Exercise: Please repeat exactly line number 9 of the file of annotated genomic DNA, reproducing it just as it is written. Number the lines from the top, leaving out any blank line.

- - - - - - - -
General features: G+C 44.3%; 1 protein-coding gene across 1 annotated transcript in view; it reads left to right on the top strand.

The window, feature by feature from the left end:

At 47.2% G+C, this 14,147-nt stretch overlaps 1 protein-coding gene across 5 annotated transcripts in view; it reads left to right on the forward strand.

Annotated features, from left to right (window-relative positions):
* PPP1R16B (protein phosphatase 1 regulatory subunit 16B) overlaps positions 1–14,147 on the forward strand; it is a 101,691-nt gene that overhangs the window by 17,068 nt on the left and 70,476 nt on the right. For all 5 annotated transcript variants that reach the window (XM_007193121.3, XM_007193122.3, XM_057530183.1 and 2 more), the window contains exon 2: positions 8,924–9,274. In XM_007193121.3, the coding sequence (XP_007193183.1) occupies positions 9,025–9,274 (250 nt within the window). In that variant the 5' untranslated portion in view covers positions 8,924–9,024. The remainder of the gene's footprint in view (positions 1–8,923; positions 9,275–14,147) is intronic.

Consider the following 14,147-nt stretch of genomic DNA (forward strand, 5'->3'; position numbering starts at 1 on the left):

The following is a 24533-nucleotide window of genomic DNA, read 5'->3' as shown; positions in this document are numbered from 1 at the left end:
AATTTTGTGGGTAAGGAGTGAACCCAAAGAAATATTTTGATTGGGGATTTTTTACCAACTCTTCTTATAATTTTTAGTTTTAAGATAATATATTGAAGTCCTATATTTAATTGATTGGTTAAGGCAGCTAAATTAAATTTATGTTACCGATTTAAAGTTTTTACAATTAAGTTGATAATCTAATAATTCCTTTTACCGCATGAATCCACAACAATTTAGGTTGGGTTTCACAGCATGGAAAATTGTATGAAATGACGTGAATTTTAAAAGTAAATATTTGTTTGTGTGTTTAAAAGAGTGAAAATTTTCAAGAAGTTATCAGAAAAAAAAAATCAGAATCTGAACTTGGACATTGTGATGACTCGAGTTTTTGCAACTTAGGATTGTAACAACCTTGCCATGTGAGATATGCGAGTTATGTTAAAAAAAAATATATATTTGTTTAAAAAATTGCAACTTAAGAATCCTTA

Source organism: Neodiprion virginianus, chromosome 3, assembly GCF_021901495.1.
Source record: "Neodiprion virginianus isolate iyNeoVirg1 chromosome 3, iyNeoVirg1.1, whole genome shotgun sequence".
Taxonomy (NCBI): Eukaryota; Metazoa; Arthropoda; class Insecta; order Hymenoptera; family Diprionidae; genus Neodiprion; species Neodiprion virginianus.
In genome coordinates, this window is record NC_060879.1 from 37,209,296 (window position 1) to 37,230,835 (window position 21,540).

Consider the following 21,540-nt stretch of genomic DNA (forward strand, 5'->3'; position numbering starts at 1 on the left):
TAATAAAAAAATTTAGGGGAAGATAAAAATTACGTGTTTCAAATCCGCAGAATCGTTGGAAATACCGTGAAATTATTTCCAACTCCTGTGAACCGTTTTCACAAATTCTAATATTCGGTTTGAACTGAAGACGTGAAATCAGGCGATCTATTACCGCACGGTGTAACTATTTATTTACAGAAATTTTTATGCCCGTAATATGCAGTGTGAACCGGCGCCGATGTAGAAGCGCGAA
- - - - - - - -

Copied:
Source organism: Neodiprion virginianus, chromosome 3, assembly GCF_021901495.1.